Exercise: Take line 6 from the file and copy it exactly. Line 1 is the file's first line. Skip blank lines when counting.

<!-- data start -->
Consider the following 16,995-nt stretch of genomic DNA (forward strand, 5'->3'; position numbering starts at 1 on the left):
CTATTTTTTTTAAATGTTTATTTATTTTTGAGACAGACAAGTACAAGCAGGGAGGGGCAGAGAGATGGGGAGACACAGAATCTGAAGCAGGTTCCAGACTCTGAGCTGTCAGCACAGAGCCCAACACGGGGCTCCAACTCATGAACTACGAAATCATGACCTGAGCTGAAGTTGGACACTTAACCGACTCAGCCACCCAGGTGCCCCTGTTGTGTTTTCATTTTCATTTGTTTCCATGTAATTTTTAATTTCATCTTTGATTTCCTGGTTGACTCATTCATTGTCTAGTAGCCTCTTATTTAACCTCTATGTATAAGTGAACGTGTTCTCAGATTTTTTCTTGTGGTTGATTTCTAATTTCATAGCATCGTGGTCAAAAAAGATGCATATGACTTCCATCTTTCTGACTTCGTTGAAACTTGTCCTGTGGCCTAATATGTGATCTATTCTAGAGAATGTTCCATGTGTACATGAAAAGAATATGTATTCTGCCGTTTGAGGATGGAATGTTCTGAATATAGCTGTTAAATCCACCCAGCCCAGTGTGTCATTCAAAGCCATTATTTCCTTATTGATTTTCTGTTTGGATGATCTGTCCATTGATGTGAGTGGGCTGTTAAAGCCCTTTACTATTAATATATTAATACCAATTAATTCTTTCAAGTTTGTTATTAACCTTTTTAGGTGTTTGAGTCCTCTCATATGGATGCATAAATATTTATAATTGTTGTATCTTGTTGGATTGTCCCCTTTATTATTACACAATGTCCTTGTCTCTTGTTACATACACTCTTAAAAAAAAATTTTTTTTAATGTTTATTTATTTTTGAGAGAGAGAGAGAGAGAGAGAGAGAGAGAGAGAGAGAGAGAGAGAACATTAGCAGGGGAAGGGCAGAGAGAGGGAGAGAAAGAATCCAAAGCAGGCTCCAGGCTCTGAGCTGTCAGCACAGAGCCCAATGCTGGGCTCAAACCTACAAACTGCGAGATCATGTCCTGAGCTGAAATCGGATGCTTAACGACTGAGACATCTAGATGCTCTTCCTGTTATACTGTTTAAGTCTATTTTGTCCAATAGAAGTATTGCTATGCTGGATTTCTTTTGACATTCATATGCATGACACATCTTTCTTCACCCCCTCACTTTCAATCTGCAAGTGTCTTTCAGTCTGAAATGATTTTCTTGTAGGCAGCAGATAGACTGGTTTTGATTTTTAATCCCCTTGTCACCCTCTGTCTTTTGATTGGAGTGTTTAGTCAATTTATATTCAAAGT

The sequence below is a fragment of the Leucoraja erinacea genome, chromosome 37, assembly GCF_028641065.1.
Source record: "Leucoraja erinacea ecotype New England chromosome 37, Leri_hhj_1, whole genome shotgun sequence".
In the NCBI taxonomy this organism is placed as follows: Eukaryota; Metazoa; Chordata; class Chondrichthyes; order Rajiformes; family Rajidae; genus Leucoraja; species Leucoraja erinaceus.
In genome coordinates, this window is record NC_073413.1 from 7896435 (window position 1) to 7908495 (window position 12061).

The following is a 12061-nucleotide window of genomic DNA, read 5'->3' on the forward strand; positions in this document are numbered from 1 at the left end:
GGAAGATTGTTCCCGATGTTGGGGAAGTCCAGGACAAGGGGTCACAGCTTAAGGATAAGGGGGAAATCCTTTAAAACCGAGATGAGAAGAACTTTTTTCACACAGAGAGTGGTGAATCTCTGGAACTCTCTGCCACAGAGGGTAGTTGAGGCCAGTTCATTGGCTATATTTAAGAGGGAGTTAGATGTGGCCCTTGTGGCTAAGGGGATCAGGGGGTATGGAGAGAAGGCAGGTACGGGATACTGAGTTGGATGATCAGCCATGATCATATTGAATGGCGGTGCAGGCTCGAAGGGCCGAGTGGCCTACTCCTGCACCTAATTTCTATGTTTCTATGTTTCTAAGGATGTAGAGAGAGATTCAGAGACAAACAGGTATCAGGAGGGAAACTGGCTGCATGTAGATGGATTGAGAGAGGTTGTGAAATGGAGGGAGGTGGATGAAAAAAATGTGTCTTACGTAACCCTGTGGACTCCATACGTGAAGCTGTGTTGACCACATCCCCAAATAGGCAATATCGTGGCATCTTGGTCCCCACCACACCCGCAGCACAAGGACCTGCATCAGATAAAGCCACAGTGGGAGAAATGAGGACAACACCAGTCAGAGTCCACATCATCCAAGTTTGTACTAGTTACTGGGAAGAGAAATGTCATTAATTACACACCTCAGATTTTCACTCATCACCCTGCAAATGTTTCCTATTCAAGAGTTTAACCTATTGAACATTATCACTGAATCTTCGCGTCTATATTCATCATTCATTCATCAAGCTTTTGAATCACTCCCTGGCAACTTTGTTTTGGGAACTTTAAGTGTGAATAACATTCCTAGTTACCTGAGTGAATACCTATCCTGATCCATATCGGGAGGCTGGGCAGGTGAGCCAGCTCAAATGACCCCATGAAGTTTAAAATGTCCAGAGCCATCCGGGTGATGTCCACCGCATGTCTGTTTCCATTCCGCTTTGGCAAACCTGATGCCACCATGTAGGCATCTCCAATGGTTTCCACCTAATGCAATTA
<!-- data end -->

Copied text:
In genome coordinates, this window is record NC_073413.1 from 7896435 (window position 1) to 7908495 (window position 12061).